I'm not afraid of being alone in the dark. I'm afraid that I'm not alone in the dark.
For me, it's the fear that the bogeyman is hiding in the shadows, or really that he is standing at the bottom of my stairs behind the door curtain that we hung as part modesty measure (our front door has a large glass window next to our half front glass door) and part energy saving measure (the aforementioned huge glass parts of the front door).
I try not to let it happen, but sometimes I'm the last person to go upstairs at night and if I do as I walk past the front door with the curtain closed I can see a bulge. A human sized and shaped bulge. And so I run up the stairs, knowing that if I stop or look back that the bogeyman will jump out from behind the curtain and get me.
I can feel him chasing me, his hot breath blowing in my ear, his talons millimetres from my skin getting ready to attack me, to catch me. And when I momentarily stop at the top of the stairs, I don't want to look behind me but morbid curiosity makes me.
And there is nothing there because, of course, the bogeyman doesn't exist.
The next time I'm the last person to go upstairs at night, the bulge is back in the curtain. The next time in I'm doing Dan Jon Jr's blood test in the middle of the night, I don't want to look down the stairs. I don't want to see the shape of the bogeyman in the shadows.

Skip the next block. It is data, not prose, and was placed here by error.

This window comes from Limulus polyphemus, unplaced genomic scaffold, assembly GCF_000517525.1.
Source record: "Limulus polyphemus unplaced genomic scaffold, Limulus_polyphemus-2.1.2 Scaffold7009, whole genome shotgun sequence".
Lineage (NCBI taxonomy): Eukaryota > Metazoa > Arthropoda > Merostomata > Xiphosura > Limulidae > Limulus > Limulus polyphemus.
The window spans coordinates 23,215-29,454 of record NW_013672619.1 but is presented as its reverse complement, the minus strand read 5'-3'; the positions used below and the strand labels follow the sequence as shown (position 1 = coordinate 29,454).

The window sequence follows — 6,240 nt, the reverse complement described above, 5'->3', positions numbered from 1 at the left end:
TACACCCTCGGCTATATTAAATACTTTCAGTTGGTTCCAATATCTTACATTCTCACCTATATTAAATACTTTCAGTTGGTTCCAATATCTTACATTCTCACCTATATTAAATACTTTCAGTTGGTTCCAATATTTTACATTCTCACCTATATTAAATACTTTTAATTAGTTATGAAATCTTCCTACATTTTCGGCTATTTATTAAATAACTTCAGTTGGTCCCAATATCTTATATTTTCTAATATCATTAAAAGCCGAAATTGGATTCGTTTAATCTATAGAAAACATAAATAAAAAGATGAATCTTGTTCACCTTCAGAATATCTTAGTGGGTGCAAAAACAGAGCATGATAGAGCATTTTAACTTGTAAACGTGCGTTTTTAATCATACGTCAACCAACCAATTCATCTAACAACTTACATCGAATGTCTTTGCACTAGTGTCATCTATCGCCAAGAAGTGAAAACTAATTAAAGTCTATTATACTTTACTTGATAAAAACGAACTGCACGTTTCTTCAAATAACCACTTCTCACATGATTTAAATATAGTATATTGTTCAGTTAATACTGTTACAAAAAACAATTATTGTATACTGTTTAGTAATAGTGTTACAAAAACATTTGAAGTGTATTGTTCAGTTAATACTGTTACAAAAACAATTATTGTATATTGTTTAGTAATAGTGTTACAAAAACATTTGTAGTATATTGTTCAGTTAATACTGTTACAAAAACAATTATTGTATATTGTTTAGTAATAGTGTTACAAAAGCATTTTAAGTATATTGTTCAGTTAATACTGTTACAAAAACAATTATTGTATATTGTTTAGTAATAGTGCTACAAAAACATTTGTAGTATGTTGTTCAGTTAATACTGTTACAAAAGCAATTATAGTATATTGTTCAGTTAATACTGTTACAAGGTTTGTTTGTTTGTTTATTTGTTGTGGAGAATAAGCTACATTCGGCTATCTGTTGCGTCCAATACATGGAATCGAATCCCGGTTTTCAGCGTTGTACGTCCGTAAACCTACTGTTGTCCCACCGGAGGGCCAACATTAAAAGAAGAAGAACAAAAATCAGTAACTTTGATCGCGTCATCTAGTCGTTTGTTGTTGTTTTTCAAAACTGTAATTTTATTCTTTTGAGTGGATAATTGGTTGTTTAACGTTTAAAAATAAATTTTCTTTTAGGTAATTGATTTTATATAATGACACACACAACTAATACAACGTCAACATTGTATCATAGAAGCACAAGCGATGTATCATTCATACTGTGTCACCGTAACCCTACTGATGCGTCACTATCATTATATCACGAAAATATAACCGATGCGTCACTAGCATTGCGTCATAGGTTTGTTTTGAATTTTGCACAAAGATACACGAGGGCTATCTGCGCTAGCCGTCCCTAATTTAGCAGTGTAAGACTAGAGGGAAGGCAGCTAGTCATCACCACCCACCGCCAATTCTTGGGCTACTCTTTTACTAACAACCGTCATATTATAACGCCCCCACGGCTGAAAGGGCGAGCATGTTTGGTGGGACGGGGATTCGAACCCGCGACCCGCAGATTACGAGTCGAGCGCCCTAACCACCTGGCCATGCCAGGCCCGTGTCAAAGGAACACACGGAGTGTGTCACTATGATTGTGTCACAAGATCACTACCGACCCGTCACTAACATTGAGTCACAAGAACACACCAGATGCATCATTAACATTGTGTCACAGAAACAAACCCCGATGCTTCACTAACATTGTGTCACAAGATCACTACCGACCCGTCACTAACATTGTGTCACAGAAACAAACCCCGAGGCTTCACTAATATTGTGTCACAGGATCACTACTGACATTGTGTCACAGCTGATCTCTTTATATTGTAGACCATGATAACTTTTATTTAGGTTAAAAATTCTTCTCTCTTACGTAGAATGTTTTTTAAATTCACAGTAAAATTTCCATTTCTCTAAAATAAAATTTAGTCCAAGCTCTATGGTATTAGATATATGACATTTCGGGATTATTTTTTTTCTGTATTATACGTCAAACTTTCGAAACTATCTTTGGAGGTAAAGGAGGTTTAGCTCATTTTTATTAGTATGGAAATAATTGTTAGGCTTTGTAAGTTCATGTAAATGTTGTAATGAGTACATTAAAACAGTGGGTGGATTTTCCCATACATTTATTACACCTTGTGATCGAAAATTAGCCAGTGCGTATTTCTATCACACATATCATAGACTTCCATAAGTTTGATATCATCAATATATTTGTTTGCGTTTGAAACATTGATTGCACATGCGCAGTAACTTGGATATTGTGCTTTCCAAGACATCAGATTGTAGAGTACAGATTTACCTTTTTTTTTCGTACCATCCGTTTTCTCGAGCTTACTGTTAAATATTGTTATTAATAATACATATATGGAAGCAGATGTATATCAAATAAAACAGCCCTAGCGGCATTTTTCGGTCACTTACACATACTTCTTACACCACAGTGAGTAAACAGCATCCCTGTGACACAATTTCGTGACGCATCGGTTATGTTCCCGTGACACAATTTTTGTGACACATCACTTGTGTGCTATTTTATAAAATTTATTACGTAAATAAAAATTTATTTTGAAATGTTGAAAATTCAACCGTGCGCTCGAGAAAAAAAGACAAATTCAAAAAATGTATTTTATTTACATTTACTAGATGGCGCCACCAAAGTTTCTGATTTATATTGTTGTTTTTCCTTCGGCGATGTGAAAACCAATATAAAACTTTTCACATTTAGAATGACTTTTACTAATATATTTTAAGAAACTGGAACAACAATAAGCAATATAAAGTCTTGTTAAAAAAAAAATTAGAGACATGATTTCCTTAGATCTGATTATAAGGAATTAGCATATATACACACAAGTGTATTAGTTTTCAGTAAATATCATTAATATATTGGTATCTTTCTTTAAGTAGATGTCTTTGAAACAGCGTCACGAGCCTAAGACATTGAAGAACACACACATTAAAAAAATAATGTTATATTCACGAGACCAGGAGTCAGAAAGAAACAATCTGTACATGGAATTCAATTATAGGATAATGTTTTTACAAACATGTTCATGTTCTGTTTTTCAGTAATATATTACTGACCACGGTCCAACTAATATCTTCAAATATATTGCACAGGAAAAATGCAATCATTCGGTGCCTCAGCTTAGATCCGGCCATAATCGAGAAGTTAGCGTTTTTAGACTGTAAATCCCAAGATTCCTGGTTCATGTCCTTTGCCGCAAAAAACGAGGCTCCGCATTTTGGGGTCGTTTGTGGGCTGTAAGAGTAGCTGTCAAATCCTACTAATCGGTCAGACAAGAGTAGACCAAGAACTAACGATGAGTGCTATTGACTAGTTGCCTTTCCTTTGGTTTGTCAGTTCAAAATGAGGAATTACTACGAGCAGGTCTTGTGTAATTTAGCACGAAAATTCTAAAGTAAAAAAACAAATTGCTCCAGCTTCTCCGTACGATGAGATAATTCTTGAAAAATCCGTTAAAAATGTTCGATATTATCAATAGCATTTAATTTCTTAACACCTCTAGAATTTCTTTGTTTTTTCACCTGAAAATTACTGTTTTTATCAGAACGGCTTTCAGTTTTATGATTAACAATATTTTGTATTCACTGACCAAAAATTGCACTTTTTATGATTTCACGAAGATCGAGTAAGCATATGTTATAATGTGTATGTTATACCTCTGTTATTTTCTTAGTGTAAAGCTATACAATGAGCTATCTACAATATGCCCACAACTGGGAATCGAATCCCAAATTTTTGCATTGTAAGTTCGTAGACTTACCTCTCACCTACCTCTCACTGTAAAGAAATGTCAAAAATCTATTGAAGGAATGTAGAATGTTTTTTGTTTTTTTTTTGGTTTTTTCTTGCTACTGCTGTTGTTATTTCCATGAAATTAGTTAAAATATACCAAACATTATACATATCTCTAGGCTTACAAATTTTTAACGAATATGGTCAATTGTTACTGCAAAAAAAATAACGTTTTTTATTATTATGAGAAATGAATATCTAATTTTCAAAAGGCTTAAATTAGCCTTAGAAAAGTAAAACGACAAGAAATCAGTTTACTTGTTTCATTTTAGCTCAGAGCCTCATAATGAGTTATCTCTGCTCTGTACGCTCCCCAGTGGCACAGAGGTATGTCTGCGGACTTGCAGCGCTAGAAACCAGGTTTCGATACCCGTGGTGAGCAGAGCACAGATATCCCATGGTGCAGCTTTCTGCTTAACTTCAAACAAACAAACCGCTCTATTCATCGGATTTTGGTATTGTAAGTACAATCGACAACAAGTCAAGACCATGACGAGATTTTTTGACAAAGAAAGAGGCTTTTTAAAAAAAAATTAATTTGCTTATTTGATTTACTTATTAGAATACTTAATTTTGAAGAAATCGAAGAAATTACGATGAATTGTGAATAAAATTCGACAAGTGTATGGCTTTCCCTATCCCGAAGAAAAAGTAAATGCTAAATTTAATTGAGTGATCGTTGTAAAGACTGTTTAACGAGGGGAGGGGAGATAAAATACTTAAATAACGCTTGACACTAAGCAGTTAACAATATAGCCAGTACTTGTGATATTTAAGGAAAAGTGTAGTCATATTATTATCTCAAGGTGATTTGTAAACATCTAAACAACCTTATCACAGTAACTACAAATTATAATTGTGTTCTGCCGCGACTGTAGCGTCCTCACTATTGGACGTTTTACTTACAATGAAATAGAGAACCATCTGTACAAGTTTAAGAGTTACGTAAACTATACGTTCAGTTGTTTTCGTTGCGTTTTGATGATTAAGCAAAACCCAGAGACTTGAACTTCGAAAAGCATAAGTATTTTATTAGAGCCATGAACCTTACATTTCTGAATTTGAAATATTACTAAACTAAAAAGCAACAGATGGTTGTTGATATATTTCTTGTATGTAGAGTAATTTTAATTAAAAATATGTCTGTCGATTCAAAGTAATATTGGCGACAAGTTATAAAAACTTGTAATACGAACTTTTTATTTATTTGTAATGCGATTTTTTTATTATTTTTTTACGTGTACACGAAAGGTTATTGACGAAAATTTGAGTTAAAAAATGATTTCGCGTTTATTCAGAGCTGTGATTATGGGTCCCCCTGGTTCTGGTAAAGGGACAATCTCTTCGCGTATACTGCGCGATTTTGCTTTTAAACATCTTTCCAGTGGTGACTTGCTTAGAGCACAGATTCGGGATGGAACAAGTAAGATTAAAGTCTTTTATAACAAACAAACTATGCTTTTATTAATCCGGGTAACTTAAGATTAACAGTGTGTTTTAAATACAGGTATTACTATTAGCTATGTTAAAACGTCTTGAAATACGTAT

The other night I decided that the bogeyman needed to know I wasn't afraid of him.
So as I walked past, I punched him in the gut. I knew of course, that I was going to feel anything. The bogeyman isn't real. And yet I did. I felt my clenched fist sliding into soft flesh, It enveloped my hand, almost as if my hand was being sucked into the abyss that the bogeyman is almost certainly made up of.
I yelped knowing that at this minute I was fighting with the bogeyman and instinctively pulled my hand back, fight or flight was kicking in and I was trying to work out if I should sprint upstairs to my family, or stand there and fight the bogeyman alone when common sense prevailed.
The bogeyman doesn't exist.
With that thought in mind, I was able to think rationally. If I hadn't punched the bogeyman, what had I just felt? What had I just punched? I realised with a giggle, that I had just managed to punch the letterbox on my front door. With the adrenaline still coursing through my veins I wasn't going to hang around to check that I had just punched my letterbox and not the bogeyman, so taking the stairs two at a time, I managed to get to my bedroom in record time.
I fought the bogeyman.
And now I'm no longer afraid of not being alone in the dark.
No, now I'm afraid of not being alone in the dark and that the bogeyman is after me for having punched him in the stomach!